I assume changing a function to a method is easy in Lisp?

What is the advantage of making it a function instead of a method in Lisp?

The same applies for Java, if you replace the term 'function' with 'static method'.


With the difference that changing a static method to an instance method is probably a little bit more work in Java.

And while it's certainly possible to do (assuming that you have access to the source code), I don't see any advantage in starting with static methods. What am I missing?


Maybe you'll still disagree, based on Common Lisp being less OO, or not OO.


From the little I know, I'd probably say that the Common Lisp implementation of OO is quite nice. I'd like to try it on a project at some time.

I don't think that the idioms translate to Java in the way you seem to imply, though.

If so, take it up with Alan Kay.


I only know him from my adventures in Smalltalk. Care to elaborate what he has to do with Lisp or static methods in Java?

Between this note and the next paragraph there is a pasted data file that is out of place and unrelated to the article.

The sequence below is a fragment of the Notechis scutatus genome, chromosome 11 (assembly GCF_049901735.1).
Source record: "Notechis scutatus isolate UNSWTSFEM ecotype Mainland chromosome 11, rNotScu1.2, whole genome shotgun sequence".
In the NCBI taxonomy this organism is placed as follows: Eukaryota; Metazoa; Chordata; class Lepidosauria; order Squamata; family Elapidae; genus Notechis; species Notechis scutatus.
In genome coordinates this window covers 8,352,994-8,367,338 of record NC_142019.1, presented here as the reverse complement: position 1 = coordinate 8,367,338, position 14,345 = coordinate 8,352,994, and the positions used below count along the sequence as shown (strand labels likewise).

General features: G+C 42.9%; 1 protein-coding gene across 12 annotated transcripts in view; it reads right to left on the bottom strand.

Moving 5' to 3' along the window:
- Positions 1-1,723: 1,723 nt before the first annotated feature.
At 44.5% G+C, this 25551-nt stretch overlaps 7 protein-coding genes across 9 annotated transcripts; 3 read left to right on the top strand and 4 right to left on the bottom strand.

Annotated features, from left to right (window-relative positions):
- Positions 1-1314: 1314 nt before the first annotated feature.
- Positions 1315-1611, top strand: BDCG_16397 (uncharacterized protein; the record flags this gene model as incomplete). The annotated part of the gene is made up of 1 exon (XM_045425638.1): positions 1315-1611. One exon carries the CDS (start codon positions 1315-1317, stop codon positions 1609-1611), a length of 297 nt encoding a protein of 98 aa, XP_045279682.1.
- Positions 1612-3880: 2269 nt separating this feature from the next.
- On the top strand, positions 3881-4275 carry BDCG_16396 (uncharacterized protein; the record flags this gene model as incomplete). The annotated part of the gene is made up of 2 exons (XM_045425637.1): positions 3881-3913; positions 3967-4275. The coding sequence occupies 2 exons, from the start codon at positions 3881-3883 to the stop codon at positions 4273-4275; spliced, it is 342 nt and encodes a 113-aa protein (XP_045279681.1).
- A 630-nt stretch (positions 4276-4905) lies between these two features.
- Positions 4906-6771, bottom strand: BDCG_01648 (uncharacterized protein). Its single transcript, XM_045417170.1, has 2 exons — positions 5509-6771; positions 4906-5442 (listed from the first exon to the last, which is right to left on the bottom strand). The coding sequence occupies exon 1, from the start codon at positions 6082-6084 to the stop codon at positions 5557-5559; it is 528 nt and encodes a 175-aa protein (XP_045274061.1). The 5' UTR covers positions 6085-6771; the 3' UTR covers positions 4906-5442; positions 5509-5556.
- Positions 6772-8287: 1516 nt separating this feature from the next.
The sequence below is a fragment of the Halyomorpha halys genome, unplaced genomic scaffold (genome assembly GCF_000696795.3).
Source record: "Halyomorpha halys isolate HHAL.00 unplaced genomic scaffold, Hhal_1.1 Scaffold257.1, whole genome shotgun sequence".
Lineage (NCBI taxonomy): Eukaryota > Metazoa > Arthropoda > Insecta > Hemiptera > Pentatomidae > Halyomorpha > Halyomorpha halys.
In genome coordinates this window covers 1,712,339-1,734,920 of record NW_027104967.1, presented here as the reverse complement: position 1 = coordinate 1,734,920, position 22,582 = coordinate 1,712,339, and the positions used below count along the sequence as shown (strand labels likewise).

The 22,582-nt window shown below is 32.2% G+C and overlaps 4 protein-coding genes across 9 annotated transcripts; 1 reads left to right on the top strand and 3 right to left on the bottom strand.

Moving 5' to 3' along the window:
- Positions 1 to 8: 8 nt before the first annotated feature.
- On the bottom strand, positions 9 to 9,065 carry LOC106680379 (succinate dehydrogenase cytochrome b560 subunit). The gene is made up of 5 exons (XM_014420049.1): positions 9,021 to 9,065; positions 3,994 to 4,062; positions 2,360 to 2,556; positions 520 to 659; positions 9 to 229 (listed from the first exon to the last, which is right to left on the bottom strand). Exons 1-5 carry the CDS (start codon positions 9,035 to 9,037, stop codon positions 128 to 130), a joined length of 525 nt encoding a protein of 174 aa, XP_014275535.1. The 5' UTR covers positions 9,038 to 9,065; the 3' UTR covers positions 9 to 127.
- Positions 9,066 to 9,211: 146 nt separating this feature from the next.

Ricky Clarkson
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Many parts of programming are generally considered to be subjective. When to make a method static is one of them, hence my saying that this is subjective in the original post.

If you make some methods static, and others not, what is your rule for deciding which should be which? If you never use static, then you're probably going the route of the pure 'program-to-interfaces' programmer, and you probably use IoC everywhere (there are other ways). I like to use the example of Math.abs(double) here. Math.abs looks like a method that only ever needs to be defined once - you never need to change which implementation you use.

So most people do not wrap up Math.abs and get access to it from their IoC framework, i.e., they do not do 'context.getMathImplementation().abs(x)'.

Of course, this is flawed on my part - StrictMath.abs exists, but it serves to demonstrate a point - you don't need polymorphism everywhere. Polymorphism, in the cases where you don't need it, because you only have one implementation, is merely an extra form of indirection.

So, going back to the rule part - if you sometimes use static and sometimes not, what is the rule? Here's a suggested typical rule; If a method belongs in an object, you put it in the class as an instance method. How do you decide whether it belongs? Case by case.

I'm never happy if I have to decide things case by case. I want to abstract above that so that I decide once, and then apply it everywhere. It's part of the programmer's desire to automate; he even wants to automate himself. Of course, I may make the wrong decision, but that will be obvious when a case pops up that doesn't fit, then I'll consider the reasoning further.